Professional Training and Development

Clarifying Written Communication Skills

In a digital world where we often communicate via a quick text or pack a message in 140 characters or less, we can’t overlook that having polished written communication skills is key for professionals in most any field. Your students likely need to compose e-mails to their instructors and potential contacts in their field of study, and correspond with fellow classmates on group work or discussion boards. Beyond their academic careers, students will likely find that good written communication skills are key to demonstrate in cover letters, requests for contact with potential employers, and correspondence with Read More…

Identifying Appropriate Guest Speakers for Career-Focused Class Sessions

As an expert in your field, you’re more than qualified to offer students insight into the opportunities, challenges, and required skill sets of your discipline and profession. But in the interest of providing students with the broadest possible perspective on potential career paths, you may also see the benefit in allowing them to hear from individuals whose experiences, skills, or work environments differ from your own. If this is the case, you may consider inviting a guest speaker to address career-related topics or current professional issues during one or more of your class sessions. By virtue of your own expertise and Read More…

Try Technology Tools To Enhance Your Teaching Style

Guest Contributor: Cathy Scott, Navarro College. You may find that in developing your professional and leadership skills, it becomes necessary to test out new ways to be the most effective teacher you can be. Technology tools offer new ways to engage students and create an active learning environment. In this article, author and professor Cathy Scott outlines some of those available tools, but she points out that while integrating technology is important to promoting an active and engaging learning environment, you remain the most important part of your students’ learning experience. As you develop your skills, trying new things Read More…

Cost Effective — or FREE — Professional Development for Faculty

As an educator dedicated to teaching others, you’re likely interested in continual pursuit of education yourself. But taking part in many continuing-education opportunities can prove costly, and not every person, department, or school has as much of a budget for these opportunities as they’d like. So how can a group of instructors with a desire to learn continue to do so… without exceeding their budget or stipend? Today, Christine Harrington shares her suggestions for a shared learning experience that can cost you nothing but the time you’re willing to invest in it.  Do you have any cost-effective solutions for Read More…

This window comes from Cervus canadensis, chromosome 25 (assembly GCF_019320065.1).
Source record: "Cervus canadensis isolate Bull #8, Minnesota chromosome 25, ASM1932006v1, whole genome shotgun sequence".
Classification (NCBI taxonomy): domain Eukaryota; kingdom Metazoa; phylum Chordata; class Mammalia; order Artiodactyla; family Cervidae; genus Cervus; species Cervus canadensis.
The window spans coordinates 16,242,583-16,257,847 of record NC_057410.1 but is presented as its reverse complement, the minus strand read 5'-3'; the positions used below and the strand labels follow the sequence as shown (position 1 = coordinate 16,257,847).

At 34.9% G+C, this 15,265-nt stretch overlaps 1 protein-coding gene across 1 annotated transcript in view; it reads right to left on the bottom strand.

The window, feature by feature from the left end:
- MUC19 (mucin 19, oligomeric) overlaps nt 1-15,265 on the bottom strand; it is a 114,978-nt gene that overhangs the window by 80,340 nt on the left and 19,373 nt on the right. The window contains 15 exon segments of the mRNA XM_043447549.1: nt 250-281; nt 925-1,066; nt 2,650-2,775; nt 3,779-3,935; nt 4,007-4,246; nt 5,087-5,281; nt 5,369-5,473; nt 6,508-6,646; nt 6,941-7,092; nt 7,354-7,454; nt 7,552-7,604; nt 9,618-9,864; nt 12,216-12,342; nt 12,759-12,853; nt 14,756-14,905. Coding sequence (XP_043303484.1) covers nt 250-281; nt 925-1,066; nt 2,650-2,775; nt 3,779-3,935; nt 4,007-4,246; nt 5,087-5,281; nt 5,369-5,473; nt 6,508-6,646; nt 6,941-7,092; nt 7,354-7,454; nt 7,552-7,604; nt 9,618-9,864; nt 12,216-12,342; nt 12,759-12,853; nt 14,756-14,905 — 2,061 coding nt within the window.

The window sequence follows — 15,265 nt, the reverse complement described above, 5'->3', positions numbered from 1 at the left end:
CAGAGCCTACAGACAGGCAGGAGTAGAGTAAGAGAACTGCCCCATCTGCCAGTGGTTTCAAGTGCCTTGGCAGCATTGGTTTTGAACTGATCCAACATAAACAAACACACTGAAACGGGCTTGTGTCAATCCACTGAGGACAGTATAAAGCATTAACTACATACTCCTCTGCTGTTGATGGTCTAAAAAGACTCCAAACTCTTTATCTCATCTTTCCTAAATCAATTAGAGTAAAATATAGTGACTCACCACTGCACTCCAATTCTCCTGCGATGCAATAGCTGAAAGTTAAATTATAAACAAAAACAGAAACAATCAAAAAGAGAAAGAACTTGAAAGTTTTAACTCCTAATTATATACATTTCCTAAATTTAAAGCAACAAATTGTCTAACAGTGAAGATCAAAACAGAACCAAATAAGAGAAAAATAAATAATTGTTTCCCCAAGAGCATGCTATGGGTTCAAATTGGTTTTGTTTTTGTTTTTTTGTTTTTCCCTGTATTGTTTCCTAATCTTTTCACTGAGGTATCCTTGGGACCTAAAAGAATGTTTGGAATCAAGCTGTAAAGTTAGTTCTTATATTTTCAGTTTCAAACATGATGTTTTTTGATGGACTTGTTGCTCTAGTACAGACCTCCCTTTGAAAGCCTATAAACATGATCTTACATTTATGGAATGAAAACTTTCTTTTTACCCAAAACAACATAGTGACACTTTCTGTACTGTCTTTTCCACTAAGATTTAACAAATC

Accounting Education: Perpetuating the Obsolete

When handheld calculators capable of performing logarithmic and trigonometric functions became widely available in the 1970s, few could foresee the far-reaching effects this development would have on the way the world performs its calculations. The explosive growth of the calculator market forced the largest producer of slide rules to abandon the product line in 1975 (Redin, 2000). Despite the demise of the slide rule, educators in math, science and engineering fought the trend. Many educators did not quit teaching the slide rule until it became impossible for students to gain access to the outdated relics in the late Read More…

Accounting Instructors’ Report, Winter 2006: Table of Contents

Who Are Our Students?
Belverd E. Needles, Jr., Ph.D., CPA ARTICLES
Student’s Attitude of Accounting as a Profession: Can the Video “Takin’ Care of Business” Make a Difference?

Sheri Erickson, Minnesota State University Moorhead Teaching After-Tax Cost-Volume-Profit Analysis
Danny Kennett, Emporia State University
M. George Durler, Emporia State University The Penultimate Cash Flow Problem
William Cress, University of Wisconsin – La Crosse
Kenneth Winter, University of Wisconsin – La Crosse The Use of Personal Response System in Accounting Courses
Joann Segovia, Minnesota State University Moorhead Accounting Education: Perpetuating the Obsolete
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Accounting Instructors’ Report, Winter 2007: Table of Contents

How Can We Motivate Our Students?
Belverd E. Needles, Jr., Ph.D., CPA

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Cognitive Diversity

The nature of a particular class depends strongly on the mix of the ages of students in the classes because age is associated with the average cognitive maturity of students. This characteristic exists in both four-year and two-year schools. As a result, the professor must adapt to each class. Two classes may be approached differently even though using the same syllabus.

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Accounting Instructors’ Report, Winter 2008: Table of Contents

Can You Teach Ethics in Beginning Accounting?
Belverd E. Needles, Jr., Ph.D., CPA

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A Successful Stand Alone “Bridge” Course

This paper provides an overview of a platform that transforms classroom teaching into effective multimedia e-learning by recording audio, video, and instructor’s writing, drawing, pointing, and highlighting of content that a student sees in the classroom. The system provides an integrated software solution for the creation and delivery of online content. Educators can easily create course videos within this platform and its flexible distribution options that provide content to students. The article explains how it can be applied in an introductory accounting course.
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